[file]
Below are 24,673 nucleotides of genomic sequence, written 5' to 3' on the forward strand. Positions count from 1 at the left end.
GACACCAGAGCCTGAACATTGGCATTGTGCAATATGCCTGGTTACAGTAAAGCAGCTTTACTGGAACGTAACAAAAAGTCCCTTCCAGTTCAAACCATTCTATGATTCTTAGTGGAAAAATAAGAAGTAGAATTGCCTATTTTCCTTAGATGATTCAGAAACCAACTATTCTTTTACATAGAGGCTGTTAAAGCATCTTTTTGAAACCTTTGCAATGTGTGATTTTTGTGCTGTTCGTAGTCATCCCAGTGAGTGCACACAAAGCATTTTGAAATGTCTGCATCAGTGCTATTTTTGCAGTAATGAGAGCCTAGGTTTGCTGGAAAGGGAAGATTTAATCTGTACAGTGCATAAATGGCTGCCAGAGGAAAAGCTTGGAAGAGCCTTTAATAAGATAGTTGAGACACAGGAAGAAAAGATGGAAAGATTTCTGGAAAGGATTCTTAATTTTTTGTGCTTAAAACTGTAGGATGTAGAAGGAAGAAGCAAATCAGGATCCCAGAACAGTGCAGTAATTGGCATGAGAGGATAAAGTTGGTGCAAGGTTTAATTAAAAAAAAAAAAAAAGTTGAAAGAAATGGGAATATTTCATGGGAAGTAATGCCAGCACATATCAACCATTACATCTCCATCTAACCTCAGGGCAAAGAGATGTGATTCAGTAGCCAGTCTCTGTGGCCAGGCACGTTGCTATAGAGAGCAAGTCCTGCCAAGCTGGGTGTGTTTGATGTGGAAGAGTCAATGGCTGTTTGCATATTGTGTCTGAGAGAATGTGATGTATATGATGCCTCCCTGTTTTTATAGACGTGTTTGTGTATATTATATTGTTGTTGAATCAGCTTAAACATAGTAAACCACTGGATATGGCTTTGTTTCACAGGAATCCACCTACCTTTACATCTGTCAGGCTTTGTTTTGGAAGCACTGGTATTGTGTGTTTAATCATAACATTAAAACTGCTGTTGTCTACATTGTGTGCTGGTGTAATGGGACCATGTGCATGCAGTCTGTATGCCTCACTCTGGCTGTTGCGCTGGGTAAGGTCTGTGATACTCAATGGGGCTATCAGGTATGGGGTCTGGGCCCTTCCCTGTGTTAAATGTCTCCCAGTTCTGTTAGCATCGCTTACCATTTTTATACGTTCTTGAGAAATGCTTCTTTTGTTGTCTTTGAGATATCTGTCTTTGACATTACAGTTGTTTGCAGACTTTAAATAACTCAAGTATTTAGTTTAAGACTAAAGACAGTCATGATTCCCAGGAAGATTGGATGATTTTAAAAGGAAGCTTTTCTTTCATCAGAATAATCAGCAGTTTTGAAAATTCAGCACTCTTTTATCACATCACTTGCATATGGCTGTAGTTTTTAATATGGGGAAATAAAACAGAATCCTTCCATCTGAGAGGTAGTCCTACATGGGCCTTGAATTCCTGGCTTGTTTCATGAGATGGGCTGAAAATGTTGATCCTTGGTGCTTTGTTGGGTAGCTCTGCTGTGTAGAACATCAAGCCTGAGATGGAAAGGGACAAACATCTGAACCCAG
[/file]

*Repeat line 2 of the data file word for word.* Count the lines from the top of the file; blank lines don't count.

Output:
GACACCAGAGCCTGAACATTGGCATTGTGCAATATGCCTGGTTACAGTAAAGCAGCTTTACTGGAACGTAACAAAAAGTCCCTTCCAGTTCAAACCATTCTATGATTCTTAGTGGAAAAATAAGAAGTAGAATTGCCTATTTTCCTTAGATGATTCAGAAACCAACTATTCTTTTACATAGAGGCTGTTAAAGCATCTTTTTGAAACCTTTGCAATGTGTGATTTTTGTGCTGTTCGTAGTCATCCCAGTGAGTGCACACAAAGCATTTTGAAATGTCTGCATCAGTGCTATTTTTGCAGTAATGAGAGCCTAGGTTTGCTGGAAAGGGAAGATTTAATCTGTACAGTGCATAAATGGCTGCCAGAGGAAAAGCTTGGAAGAGCCTTTAATAAGATAGTTGAGACACAGGAAGAAAAGATGGAAAGATTTCTGGAAAGGATTCTTAATTTTTTGTGCTTAAAACTGTAGGATGTAGAAGGAAGAAGCAAATCAGGATCCCAGAACAGTGCAGTAATTGGCATGAGAGGATAAAGTTGGTGCAAGGTTTAATTAAAAAAAAAAAAAAAGTTGAAAGAAATGGGAATATTTCATGGGAAGTAATGCCAGCACATATCAACCATTACATCTCCATCTAACCTCAGGGCAAAGAGATGTGATTCAGTAGCCAGTCTCTGTGGCCAGGCACGTTGCTATAGAGAGCAAGTCCTGCCAAGCTGGGTGTGTTTGATGTGGAAGAGTCAATGGCTGTTTGCATATTGTGTCTGAGAGAATGTGATGTATATGATGCCTCCCTGTTTTTATAGACGTGTTTGTGTATATTATATTGTTGTTGAATCAGCTTAAACATAGTAAACCACTGGATATGGCTTTGTTTCACAGGAATCCACCTACCTTTACATCTGTCAGGCTTTGTTTTGGAAGCACTGGTATTGTGTGTTTAATCATAACATTAAAACTGCTGTTGTCTACATTGTGTGCTGGTGTAATGGGACCATGTGCATGCAGTCTGTATGCCTCACTCTGGCTGTTGCGCTGGGTAAGGTCTGTGATACTCAATGGGGCTATCAGGTATGGGGTCTGGGCCCTTCCCTGTGTTAAATGTCTCCCAGTTCTGTTAGCATCGCTTACCATTTTTATACGTTCTTGAGAAATGCTTCTTTTGTTGTCTTTGAGATATCTGTCTTTGACATTACAGTTGTTTGCAGACTTTAAATAACTCAAGTATTTAGTTTAAGACTAAAGACAGTCATGATTCCCAGGAAGATTGGATGATTTTAAAAGGAAGCTTTTCTTTCATCAGAATAATCAGCAGTTTTGAAAATTCAGCACTCTTTTATCACATCACTTGCATATGGCTGTAGTTTTTAATATGGGGAAATAAAACAGAATCCTTCCATCTGAGAGGTAGTCCTACATGGGCCTTGAATTCCTGGCTTGTTTCATGAGATGGGCTGAAAATGTTGATCCTTGGTGCTTTGTTGGGTAGCTCTGCTGTGTAGAACATCAAGCCTGAGATGGAAAGGGACAAACATCTGAACCCAG